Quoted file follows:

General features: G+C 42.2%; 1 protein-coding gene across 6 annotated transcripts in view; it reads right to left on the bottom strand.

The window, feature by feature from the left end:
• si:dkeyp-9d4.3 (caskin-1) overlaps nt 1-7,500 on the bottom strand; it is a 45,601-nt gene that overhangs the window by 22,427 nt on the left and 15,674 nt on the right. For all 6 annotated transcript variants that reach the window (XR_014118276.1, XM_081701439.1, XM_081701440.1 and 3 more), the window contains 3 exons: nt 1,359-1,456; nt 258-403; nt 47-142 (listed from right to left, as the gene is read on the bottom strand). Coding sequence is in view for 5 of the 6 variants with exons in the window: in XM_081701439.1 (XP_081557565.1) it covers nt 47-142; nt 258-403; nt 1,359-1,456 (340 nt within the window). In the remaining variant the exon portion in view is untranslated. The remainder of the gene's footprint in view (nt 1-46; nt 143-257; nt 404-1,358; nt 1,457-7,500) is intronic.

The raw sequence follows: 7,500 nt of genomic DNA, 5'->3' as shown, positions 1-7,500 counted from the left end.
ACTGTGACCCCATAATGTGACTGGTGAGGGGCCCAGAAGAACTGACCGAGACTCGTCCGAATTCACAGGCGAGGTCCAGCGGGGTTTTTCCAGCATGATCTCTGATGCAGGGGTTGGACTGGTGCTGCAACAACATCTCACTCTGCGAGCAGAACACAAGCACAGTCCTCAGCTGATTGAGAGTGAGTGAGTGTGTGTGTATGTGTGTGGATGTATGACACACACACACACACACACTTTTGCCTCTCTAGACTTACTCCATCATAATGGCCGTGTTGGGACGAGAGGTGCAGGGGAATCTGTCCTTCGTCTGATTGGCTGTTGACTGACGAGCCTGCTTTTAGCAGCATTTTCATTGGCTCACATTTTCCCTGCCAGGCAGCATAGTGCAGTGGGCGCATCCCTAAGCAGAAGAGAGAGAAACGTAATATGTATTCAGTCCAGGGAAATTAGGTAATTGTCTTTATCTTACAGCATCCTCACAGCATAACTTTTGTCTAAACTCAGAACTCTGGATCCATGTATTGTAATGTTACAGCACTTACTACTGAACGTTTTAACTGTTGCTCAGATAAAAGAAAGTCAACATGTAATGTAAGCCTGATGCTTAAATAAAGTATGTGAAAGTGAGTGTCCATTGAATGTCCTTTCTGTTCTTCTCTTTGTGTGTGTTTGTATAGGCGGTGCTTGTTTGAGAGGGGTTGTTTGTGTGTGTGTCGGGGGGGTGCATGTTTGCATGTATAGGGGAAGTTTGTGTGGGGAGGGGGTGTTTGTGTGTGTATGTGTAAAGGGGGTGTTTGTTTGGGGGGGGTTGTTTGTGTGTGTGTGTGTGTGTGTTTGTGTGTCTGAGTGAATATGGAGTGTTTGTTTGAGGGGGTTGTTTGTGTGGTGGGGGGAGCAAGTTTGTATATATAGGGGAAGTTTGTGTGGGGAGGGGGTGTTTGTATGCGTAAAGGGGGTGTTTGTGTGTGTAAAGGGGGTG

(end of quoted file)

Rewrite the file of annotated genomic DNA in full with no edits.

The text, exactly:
General features: G+C 42.2%; 1 protein-coding gene across 6 annotated transcripts in view; it reads right to left on the bottom strand.

The window, feature by feature from the left end:
• si:dkeyp-9d4.3 (caskin-1) overlaps nt 1-7,500 on the bottom strand; it is a 45,601-nt gene that overhangs the window by 22,427 nt on the left and 15,674 nt on the right. For all 6 annotated transcript variants that reach the window (XR_014118276.1, XM_081701439.1, XM_081701440.1 and 3 more), the window contains 3 exons: nt 1,359-1,456; nt 258-403; nt 47-142 (listed from right to left, as the gene is read on the bottom strand). Coding sequence is in view for 5 of the 6 variants with exons in the window: in XM_081701439.1 (XP_081557565.1) it covers nt 47-142; nt 258-403; nt 1,359-1,456 (340 nt within the window). In the remaining variant the exon portion in view is untranslated. The remainder of the gene's footprint in view (nt 1-46; nt 143-257; nt 404-1,358; nt 1,457-7,500) is intronic.

The raw sequence follows: 7,500 nt of genomic DNA, 5'->3' as shown, positions 1-7,500 counted from the left end.
ACTGTGACCCCATAATGTGACTGGTGAGGGGCCCAGAAGAACTGACCGAGACTCGTCCGAATTCACAGGCGAGGTCCAGCGGGGTTTTTCCAGCATGATCTCTGATGCAGGGGTTGGACTGGTGCTGCAACAACATCTCACTCTGCGAGCAGAACACAAGCACAGTCCTCAGCTGATTGAGAGTGAGTGAGTGTGTGTGTATGTGTGTGGATGTATGACACACACACACACACACACTTTTGCCTCTCTAGACTTACTCCATCATAATGGCCGTGTTGGGACGAGAGGTGCAGGGGAATCTGTCCTTCGTCTGATTGGCTGTTGACTGACGAGCCTGCTTTTAGCAGCATTTTCATTGGCTCACATTTTCCCTGCCAGGCAGCATAGTGCAGTGGGCGCATCCCTAAGCAGAAGAGAGAGAAACGTAATATGTATTCAGTCCAGGGAAATTAGGTAATTGTCTTTATCTTACAGCATCCTCACAGCATAACTTTTGTCTAAACTCAGAACTCTGGATCCATGTATTGTAATGTTACAGCACTTACTACTGAACGTTTTAACTGTTGCTCAGATAAAAGAAAGTCAACATGTAATGTAAGCCTGATGCTTAAATAAAGTATGTGAAAGTGAGTGTCCATTGAATGTCCTTTCTGTTCTTCTCTTTGTGTGTGTTTGTATAGGCGGTGCTTGTTTGAGAGGGGTTGTTTGTGTGTGTGTCGGGGGGGTGCATGTTTGCATGTATAGGGGAAGTTTGTGTGGGGAGGGGGTGTTTGTGTGTGTATGTGTAAAGGGGGTGTTTGTTTGGGGGGGGTTGTTTGTGTGTGTGTGTGTGTGTGTTTGTGTGTCTGAGTGAATATGGAGTGTTTGTTTGAGGGGGTTGTTTGTGTGGTGGGGGGAGCAAGTTTGTATATATAGGGGAAGTTTGTGTGGGGAGGGGGTGTTTGTATGCGTAAAGGGGGTGTTTGTGTGTGTAAAGGGGGTG